"I was four and a half years old when I started school. I remember the path leading up to the school, which seemed very long at the time and the steps at the top where the headmistress, Miss Shilston used to stand watching us all. She was a very tall, elegant lady and looked very strict. In the afternoons we young ones had to go into the hall and have a sleep for an hour on a little camp bed.
We lived in Russell Street but when the Exeter blitz came we were burnt out of our home. I enjoyed my stay at Newtown School and was very happy there.
"I remember performing at the Theatre Royal - all of the schools in Exeter performed for a week. We did a play about food and harvest using a cardboard oven.
American troops came in to the school with food and I took home a tin of peaches. The school collected pennies and bought presents for the children's home."
"Among the teachers I remember Miss Oswald who had 'earphone hair' and was rather fussy. Miss Trout played the piano. The seven year olds in her class took a shoe box, cut off the top, stitched it together to make a doll's cot and blanket, etc. Miss Bulleid never smiled, she had a stick.
The children were given mugs to celebrate, I think, the Jubilee (1936) and there was a party at St Matthew's Hall, with a Punch and Judy show.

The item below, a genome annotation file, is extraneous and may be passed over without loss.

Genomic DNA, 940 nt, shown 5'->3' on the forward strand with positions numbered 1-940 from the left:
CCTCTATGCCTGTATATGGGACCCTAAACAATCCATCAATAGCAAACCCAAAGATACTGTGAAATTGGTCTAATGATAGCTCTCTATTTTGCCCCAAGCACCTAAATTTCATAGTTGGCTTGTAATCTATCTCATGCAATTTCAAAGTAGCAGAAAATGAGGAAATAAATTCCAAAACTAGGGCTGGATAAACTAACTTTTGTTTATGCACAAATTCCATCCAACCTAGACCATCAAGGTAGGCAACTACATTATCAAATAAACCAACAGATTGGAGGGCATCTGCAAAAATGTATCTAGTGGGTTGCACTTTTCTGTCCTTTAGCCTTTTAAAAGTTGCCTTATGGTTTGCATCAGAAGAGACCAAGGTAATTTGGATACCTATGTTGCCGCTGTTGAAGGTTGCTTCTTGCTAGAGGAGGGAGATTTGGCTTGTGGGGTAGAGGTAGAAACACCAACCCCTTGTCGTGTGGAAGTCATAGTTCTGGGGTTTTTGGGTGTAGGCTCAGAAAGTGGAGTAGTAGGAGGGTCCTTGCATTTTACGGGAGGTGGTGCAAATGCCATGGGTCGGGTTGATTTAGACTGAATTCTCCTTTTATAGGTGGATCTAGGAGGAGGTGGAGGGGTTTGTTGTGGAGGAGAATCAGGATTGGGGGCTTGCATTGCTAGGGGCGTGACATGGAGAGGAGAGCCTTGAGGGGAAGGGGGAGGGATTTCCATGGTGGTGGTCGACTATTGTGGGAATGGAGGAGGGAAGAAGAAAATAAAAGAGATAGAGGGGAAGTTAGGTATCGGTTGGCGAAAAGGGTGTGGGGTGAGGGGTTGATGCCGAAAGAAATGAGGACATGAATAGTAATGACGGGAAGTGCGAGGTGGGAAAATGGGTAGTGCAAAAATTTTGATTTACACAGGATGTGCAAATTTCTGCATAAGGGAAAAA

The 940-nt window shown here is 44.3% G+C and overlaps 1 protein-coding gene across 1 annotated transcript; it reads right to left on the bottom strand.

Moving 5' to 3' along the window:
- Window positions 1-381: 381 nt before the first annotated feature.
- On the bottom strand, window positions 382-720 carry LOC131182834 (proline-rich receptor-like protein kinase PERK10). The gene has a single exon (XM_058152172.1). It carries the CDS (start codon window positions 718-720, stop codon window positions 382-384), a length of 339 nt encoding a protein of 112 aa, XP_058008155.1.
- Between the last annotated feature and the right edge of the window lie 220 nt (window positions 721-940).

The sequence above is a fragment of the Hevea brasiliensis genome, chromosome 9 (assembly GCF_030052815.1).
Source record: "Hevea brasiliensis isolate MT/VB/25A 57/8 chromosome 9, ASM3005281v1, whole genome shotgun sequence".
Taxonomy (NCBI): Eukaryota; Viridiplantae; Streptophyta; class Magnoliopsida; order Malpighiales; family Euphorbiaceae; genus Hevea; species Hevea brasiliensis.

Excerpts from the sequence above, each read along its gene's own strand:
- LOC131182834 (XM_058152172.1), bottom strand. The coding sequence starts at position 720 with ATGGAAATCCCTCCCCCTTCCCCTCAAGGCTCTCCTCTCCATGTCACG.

I remember the gas masks and air raid warnings - we went to the Morrison shelter. The school bell wasn't rung during the war years. The manual room was also used as a youth club with ping pong, etc. The caretaker was Mr Bennallick who used to climb over the wall to get to school."
"When the blitz came, the school was accommodated in the Methodist Church Hall. Pantomimes as before using the dividing curtains as a stage curtain. Miss Bulleid provided hankies for the blitzed out pupils, which took some of her precious clothing coupons.
Lily Bright was a pretty little girl with a ribbonbow on top of her fair head - and as bright as the name suggests. She was taken to the beach as a treat but a fighter plane strafed the sands with machine gun bullets and she was killed."
The Garden at Newtown School Playground at Newtown School The mosaic at Newtown School Republished with permission from "Willingly to School" a History of Newtown School in its Community, by Judith Sturman and Stephanie Barnes
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